"Whoever enters my undersea kingdom is lost to the realms of the land," the king replied. "So you must forget about your beloved."
The beautiful girl lowered her eyes so that the king would not see her burning tears, but the sea itself spoke up on her behalf.
"Have mercy on the girl, my king! I have never seen such love, and my waves cry with grief when they hear the pleas of her young man."
The king grew thoughtful, and after a moment he made up his mind.
"Well, I cannot allow you to leave in human form, since the law of the sea forbids it. But I can turn you into a sea-breeze or a playful wave, and in that way you may run or fly to your beloved and be reunited with him. Choose any one of my gifts, and take it to him as a reward for his faithfulness."
The girl was overjoyed. She bowed deeply to the king, and said, "I would like to become a sea-breeze, that way I will see my beloved sooner. As for a gift, I choose the most precious of all the sea's possessions."
One day when the people came walking along the shore they noticed that where near the spot where the man in the tattered cloak still stood grew a little tree with a yellow trunk and silvery oval leaves. The sea-breeze was gently caressing the young tree, playing with its leaves and whispering something mysterious to each of its branches. In the spring, the tree blossomed, and on it appeared a strange fruit resembling a green plum covered with little bumps. Its flavor was sweet and sour at the same time, as if it were some mix of strawberry, pineapple and lemon. The people called it "feijoa".
The tree soon became famous, for its fruit was filled with invisible iodine, just like the waters of the sea. People who do not eat iodine begin to fall ill, and their thyroid gland swells up. Nobody wants that, and so they began to plan feyhoa trees in every land, but wherever the see-breeze did not play in its leaves, wherever its beloved did not bring the gifts of the sea, the tree did poorly and brought forth very little fruit. The tree suffered most of all from great heat. Whenever the temperature rose above 25 degrees its buds would wither and fall, for the tree pined for its beloved cool sea-breeze. Yet in places where citrus trees would die, the feijoa didn't even get a chill - for one who is familiar with the cold ocean wind, a mere frost is nothing!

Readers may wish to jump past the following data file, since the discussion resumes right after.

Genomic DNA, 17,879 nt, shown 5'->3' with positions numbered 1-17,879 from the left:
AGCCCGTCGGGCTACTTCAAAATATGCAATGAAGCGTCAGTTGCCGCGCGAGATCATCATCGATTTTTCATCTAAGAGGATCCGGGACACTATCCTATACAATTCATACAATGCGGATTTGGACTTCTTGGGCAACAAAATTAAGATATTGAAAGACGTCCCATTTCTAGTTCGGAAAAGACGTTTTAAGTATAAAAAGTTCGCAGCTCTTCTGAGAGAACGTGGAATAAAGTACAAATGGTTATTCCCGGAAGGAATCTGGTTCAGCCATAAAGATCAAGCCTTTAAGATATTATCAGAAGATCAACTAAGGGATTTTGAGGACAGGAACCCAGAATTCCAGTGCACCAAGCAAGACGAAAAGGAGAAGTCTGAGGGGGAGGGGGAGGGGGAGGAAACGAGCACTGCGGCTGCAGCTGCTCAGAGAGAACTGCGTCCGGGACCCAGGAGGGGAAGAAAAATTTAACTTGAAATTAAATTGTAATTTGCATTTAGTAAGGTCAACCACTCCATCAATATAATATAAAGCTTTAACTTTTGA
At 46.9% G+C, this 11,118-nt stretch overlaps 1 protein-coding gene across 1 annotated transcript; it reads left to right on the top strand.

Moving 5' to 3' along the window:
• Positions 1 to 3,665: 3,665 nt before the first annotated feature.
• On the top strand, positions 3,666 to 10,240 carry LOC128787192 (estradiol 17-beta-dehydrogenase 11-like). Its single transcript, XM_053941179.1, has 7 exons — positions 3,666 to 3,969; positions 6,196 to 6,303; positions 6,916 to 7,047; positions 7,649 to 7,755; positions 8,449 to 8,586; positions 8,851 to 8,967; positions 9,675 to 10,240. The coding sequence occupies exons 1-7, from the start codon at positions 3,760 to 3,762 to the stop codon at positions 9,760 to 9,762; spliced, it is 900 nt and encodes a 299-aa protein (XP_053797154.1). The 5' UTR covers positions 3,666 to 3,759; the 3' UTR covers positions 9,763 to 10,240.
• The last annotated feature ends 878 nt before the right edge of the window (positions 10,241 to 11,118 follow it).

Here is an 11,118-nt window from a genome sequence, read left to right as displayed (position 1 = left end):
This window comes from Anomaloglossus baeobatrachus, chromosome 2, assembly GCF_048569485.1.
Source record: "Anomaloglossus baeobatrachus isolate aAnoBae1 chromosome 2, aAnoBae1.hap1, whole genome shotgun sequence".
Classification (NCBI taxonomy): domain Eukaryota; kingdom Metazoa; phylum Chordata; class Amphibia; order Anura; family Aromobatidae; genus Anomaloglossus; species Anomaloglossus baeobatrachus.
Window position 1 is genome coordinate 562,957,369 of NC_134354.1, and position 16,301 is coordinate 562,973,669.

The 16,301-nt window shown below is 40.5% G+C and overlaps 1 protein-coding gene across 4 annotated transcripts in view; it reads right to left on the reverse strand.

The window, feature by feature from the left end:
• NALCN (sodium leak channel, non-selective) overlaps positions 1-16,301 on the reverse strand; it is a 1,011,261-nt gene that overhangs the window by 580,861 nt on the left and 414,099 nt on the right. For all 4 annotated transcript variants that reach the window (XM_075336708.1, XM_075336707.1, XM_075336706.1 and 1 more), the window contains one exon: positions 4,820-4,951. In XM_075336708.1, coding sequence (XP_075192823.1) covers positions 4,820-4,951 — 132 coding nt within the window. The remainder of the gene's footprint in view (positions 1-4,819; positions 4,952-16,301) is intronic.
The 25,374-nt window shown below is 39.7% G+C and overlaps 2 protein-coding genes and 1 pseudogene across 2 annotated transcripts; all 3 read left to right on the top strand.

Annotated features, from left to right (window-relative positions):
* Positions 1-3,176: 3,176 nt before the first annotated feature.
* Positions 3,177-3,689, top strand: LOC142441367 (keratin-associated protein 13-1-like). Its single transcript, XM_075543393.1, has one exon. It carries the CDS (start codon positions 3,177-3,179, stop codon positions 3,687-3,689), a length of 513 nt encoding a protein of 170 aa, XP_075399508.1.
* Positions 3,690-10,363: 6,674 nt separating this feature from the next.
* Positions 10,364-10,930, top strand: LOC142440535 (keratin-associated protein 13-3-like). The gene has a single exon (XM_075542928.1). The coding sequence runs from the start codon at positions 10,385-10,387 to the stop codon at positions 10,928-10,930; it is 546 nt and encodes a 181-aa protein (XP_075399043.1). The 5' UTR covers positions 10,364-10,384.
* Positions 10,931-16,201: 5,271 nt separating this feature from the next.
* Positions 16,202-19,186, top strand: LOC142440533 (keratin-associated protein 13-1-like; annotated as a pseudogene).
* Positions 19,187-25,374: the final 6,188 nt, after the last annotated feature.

To this day people don't understand where the feijoa tree gets its many fragrances from. Scientists have counted up to 93 different scents in its rich air, but they have identified only one out of every three, and even that was not a simple task! Maybe the sea breeze gathers them from the far corners of the earth and brings them to her beloved? Be that as it may, the feyhoa tree with all its fragrances and iodine-rich fruit is truly a mysterious gift!
One gardener thought he would plant a stand of feijoa trees close together, so that they would be happier. That way they will yield more fruit, he thought. How wrong he was! The sea-breeze had a hard time embracing the closely-bunched trees, and without her gifts the trees, in turn, gave but little gifts to him.
The feijoa is ever a lone tree on the shore, faithful to his beloved.